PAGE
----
Uruguay is one of the most stable countries in South America, and is very friendly to the Norte Americano. Montevideo is the capital city of roughly 1.8 million people. It’s a great entry and exit point, and I recommend a least one night in Montevideo. The food in the capital city is somewhat typical of Southern South America, with beef and wine being the main draws. Hotels are reasonably priced, with options for the budget minded or luxury traveler. A stroll along the river with a thermos of hot water and a mate’ (tea gourd) is an experience that adds to the trip and is an opportunity to interact with the culture of Uruguay, not to mention some serious people watching. (A mate’ makes a great keepsake as well.) Uruguay being a smaller country you can easily drive across from border to border in six to seven hours.
The Salvo Palace in Uruguay’s capital, Montevideo.
A gem for the avid wingshooter, there are numerous lodges in Uruguay that can accommodate any type of wingshooter and budget. Opportunities for perdiz, high-volume shooting, decoyed pigeons and ducks are available in many cases from a single lodge. Which is what makes Uruguay one of the top destinations: one lodge, four feathers!
Several reputable outfitters have lodges with the best mixed-bag options centering around Paysandu in the northwestern region of the country. Almost all of Uruguay’s great lodges can be found within a five-hour drive from Montevideo or Buenos Aires. With so many options I recommend calling a reputable consultant to get you a shoot that is what you’re expecting and matches your wants.
One of the stately wingshooting lodges in Uruguay.
Although shooting does not match the volume of Cordoba in Argentina, the potential to shoot a couple thousand doves per day is definitely possible in Uruguay. The shooting in Uruguay is truly high-volume, with most lodges having short drives to the field, and over decent roads. The terrain can vary from rolling hills to flat land and river bottoms. Roosts can occur wherever there is substantial brush, and many times can be found along the thick vegetation growing along a river. If you’re looking to shoot 10,000 doves in a day, there are better places. If you’re looking to shoot a couple thousand, then Uruguay has plenty of birds.
Perdiz are plentiful and are hunted behind pointing dogs. Expect a perdiz rise to be singles or pairs; a three bird rise is rare but not unheard of. Generally, 10 −15 flushes per hunt are the norm. Perdiz are very well accustomed to the cattle range and grasslands that spread across Uruguay, and can be found throughout most of the country. Shooting is normally in wide open country, with the only real difficulty being the propensity of perdiz to fly low, which makes knowing where the dog and other hunters are a high priority.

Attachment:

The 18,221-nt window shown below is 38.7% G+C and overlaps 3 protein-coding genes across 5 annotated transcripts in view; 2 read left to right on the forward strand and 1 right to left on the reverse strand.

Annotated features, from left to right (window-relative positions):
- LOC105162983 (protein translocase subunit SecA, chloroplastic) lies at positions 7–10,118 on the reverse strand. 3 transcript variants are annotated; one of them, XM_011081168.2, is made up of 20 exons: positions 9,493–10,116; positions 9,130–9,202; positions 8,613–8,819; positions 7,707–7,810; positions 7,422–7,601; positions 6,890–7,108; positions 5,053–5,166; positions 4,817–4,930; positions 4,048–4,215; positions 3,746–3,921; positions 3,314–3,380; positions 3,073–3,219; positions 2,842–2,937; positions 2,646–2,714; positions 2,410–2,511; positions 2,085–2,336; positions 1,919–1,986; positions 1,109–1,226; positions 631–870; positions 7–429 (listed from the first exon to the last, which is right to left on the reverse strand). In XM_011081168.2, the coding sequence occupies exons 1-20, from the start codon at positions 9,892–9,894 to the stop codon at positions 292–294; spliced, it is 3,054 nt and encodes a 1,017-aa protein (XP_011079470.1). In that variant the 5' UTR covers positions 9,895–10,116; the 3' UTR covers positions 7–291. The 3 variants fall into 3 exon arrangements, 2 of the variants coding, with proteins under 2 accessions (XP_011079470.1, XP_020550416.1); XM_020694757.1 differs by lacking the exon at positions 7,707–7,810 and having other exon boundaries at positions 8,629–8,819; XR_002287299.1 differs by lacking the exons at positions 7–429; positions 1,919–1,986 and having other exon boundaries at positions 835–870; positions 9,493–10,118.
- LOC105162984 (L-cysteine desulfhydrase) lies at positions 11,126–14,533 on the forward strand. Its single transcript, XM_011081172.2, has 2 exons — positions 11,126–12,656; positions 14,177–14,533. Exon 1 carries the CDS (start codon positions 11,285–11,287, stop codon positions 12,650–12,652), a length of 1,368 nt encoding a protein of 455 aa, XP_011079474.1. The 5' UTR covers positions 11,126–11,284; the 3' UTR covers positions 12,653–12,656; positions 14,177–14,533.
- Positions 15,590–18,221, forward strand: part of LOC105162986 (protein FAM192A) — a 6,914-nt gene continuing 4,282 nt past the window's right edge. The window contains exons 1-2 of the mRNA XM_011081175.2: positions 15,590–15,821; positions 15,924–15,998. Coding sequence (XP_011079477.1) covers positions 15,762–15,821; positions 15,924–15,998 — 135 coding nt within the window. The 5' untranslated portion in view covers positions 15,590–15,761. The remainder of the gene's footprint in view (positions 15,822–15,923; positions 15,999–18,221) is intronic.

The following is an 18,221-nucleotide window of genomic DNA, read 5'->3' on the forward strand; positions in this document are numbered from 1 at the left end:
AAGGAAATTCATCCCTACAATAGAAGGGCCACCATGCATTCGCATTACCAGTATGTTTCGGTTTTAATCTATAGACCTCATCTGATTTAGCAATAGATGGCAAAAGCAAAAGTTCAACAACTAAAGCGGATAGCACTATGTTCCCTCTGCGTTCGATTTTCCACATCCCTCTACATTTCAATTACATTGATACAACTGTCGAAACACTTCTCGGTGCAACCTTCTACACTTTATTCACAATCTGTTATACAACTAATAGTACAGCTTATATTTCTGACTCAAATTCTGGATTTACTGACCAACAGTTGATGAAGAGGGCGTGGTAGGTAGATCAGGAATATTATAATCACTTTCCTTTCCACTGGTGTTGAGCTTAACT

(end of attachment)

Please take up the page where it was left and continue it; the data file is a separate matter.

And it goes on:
Pigeon shooting in Uruguay is very satisfying. They are hunted by either pass shooting or decoyed. The decoyed pigeon is by far my favorite (a byproduct of being a Missouri boy), with 60 – 80 birds per shoot a good representation or Uruguay pigeons. Most pigeon hunting is done over sorghum or other agriculture, or near one or the large feed lots that are popping up all over Uruguay – leading me to believe that we will start to see better and better pigeon numbers. Blinds for pigeon hunting are temporary and consist of poles and fabric. Some blinds will be cut out of the brush, depending on the outfitter.
Although dove hunting in Uruguay isn’t as abundant as in Cordoba, Argentina, the numbers available to wingshooters is still very impressive.
The duck hunting in Uruguay is as good as anywhere in the world, and one of the top destinations to shoot the Rosey Billed Pochard. Whether you are shooting the rivers in the west or the pot holes of the northeast, there is great duck shooting. You can expect 20 – 30 per shoot being a conservative limit, depending on outfitter and area. The ducks here are shot over water, either in lagoons and back waters of the major rivers, or well scouted potholes that dot the country side. Ducks in Uruguay are shot over species specific decoys, your blind will be handmade that morning or the day before and will hide you very well. These are not like North American ducks that are highly acclimated to hunters. A comparison is hard to make, in that the ducks of Uruguay get so little pressure that they rarely are bothered by a blind or the hunter.
A good day of dove hunting in Uruguay.
Uruguay is a wonderful country and a top destination for the feather collector. From wine to the shooting, Uruguay holds its own among any of the historic wingshooting areas of the world. Not being as well-known as Argentina or Bolivia has allowed a certain preservation of culture in the estancias of Uruguay, and adds to the overall feel of exclusivity. To me Uruguay is where you go when you don’t want to be like everyone else. Uruguay is a great alternative to Argentina and is a place that should be high on the list of any traveling wingshooter!